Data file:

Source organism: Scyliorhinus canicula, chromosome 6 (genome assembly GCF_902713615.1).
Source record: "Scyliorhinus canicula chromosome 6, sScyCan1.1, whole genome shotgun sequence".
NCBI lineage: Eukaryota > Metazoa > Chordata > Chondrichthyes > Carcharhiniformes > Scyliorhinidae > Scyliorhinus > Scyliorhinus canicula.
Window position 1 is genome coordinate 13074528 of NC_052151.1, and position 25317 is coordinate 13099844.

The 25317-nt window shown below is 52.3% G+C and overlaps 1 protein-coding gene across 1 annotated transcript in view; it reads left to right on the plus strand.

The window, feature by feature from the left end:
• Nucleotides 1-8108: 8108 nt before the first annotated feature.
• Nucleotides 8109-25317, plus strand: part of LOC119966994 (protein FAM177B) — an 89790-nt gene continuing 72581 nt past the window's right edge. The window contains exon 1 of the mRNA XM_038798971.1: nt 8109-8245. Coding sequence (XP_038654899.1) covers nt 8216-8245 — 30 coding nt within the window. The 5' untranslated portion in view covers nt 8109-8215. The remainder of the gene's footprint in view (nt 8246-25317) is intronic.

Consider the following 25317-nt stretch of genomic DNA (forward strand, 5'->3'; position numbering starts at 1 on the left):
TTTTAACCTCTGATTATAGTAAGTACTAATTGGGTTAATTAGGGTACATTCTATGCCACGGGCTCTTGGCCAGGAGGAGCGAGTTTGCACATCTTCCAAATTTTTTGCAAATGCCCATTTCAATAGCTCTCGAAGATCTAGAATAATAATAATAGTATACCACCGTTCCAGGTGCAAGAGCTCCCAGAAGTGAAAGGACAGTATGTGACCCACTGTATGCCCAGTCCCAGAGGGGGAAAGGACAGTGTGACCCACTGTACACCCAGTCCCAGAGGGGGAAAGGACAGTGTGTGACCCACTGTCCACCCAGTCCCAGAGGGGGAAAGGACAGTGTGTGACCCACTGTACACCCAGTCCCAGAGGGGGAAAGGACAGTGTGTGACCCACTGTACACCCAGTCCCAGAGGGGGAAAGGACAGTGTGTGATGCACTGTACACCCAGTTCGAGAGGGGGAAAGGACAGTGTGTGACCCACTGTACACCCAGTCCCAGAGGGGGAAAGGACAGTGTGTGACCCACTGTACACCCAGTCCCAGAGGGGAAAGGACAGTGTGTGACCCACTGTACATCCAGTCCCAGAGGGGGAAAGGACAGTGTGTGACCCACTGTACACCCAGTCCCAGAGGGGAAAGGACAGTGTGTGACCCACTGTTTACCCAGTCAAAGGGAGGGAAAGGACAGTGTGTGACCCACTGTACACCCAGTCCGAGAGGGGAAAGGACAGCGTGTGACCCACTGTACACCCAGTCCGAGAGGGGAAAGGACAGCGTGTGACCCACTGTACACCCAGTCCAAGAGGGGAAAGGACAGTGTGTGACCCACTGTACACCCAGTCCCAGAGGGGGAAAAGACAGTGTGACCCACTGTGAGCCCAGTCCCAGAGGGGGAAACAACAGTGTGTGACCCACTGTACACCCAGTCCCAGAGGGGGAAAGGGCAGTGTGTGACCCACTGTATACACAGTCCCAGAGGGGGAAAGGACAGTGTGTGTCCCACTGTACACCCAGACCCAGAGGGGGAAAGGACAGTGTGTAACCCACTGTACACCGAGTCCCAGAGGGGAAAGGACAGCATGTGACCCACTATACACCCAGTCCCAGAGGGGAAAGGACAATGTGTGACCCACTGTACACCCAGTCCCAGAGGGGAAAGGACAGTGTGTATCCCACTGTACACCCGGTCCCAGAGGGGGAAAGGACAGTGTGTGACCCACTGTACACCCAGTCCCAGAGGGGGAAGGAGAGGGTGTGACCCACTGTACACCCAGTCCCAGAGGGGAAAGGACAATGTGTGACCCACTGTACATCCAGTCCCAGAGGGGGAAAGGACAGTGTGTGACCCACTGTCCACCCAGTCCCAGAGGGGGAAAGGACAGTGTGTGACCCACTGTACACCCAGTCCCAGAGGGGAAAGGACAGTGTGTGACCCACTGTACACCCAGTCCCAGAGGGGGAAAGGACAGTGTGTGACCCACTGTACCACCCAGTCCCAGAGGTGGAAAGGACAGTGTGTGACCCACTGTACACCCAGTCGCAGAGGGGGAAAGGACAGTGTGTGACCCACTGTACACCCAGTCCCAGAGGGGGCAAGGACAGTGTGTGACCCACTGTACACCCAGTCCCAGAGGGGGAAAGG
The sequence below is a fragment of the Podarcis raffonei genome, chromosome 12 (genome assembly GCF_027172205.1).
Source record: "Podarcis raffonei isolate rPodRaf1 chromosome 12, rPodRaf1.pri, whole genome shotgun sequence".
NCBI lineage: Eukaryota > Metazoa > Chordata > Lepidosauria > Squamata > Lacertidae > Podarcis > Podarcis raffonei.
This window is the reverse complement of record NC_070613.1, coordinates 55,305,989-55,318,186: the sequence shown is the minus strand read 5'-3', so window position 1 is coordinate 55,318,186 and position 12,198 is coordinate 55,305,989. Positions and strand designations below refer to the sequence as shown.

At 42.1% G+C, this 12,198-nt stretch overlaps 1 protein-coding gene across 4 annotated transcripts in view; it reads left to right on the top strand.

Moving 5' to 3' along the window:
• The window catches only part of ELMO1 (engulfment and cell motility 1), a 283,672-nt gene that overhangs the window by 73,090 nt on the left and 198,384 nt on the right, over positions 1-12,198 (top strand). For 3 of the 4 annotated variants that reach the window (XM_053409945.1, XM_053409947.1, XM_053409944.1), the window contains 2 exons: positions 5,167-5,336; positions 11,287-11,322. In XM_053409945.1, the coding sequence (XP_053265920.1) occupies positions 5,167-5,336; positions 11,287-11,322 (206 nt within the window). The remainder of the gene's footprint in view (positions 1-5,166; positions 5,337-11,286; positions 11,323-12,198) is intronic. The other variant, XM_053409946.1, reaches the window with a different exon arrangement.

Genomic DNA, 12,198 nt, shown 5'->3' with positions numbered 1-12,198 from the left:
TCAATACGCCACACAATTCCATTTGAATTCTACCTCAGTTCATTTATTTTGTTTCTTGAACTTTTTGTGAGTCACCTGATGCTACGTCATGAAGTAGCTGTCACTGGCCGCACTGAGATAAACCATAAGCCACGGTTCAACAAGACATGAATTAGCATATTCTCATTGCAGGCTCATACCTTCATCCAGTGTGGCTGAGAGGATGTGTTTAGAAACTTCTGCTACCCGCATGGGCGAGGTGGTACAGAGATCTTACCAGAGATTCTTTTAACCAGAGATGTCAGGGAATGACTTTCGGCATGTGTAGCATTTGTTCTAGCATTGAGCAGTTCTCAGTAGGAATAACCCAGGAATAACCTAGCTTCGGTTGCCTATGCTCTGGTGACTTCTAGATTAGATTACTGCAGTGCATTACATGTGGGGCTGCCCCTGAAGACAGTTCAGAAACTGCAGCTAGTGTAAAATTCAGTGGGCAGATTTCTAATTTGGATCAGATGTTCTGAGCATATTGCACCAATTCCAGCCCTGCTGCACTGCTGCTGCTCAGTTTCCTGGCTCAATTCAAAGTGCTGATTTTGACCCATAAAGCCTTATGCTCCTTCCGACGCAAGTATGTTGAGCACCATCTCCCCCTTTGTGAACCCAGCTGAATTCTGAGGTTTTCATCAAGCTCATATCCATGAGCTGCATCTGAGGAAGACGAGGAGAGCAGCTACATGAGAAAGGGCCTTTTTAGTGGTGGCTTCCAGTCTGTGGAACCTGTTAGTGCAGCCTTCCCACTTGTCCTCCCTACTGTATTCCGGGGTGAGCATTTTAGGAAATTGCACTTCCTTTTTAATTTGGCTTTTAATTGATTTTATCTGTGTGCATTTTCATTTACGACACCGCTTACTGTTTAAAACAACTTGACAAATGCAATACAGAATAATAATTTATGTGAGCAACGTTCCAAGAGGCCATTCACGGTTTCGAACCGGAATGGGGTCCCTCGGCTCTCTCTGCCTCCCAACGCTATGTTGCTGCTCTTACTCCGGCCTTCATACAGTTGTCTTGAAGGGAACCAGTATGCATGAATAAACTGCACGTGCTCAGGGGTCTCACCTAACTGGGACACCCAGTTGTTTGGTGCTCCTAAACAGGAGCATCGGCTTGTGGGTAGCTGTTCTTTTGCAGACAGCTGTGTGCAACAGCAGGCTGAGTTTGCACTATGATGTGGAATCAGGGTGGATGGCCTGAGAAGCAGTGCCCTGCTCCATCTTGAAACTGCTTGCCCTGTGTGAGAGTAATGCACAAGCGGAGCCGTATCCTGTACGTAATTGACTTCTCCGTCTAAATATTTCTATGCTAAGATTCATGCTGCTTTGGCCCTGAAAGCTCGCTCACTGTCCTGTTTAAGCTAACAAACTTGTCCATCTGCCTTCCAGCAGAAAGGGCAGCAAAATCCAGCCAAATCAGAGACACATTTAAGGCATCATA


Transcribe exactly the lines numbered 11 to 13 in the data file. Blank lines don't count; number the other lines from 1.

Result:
The sequence below is a fragment of the Podarcis raffonei genome, chromosome 12 (genome assembly GCF_027172205.1).
Source record: "Podarcis raffonei isolate rPodRaf1 chromosome 12, rPodRaf1.pri, whole genome shotgun sequence".
NCBI lineage: Eukaryota > Metazoa > Chordata > Lepidosauria > Squamata > Lacertidae > Podarcis > Podarcis raffonei.